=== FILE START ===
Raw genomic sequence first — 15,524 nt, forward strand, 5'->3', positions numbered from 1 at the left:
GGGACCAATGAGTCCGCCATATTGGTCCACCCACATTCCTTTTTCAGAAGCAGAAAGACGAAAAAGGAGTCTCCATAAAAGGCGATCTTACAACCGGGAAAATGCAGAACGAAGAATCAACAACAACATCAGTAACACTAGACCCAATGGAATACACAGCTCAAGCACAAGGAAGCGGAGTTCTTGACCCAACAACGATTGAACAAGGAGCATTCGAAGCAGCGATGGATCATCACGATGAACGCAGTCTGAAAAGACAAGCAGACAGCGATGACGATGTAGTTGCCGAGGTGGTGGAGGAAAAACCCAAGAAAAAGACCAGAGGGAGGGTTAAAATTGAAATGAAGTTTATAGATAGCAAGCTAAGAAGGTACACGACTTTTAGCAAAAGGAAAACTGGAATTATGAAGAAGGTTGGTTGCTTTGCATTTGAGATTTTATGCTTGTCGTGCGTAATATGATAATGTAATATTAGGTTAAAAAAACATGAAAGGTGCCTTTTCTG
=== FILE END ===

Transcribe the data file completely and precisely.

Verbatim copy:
Raw genomic sequence first — 15,524 nt, forward strand, 5'->3', positions numbered from 1 at the left:
GGGACCAATGAGTCCGCCATATTGGTCCACCCACATTCCTTTTTCAGAAGCAGAAAGACGAAAAAGGAGTCTCCATAAAAGGCGATCTTACAACCGGGAAAATGCAGAACGAAGAATCAACAACAACATCAGTAACACTAGACCCAATGGAATACACAGCTCAAGCACAAGGAAGCGGAGTTCTTGACCCAACAACGATTGAACAAGGAGCATTCGAAGCAGCGATGGATCATCACGATGAACGCAGTCTGAAAAGACAAGCAGACAGCGATGACGATGTAGTTGCCGAGGTGGTGGAGGAAAAACCCAAGAAAAAGACCAGAGGGAGGGTTAAAATTGAAATGAAGTTTATAGATAGCAAGCTAAGAAGGTACACGACTTTTAGCAAAAGGAAAACTGGAATTATGAAGAAGGTTGGTTGCTTTGCATTTGAGATTTTATGCTTGTCGTGCGTAATATGATAATGTAATATTAGGTTAAAAAAACATGAAAGGTGCCTTTTCTG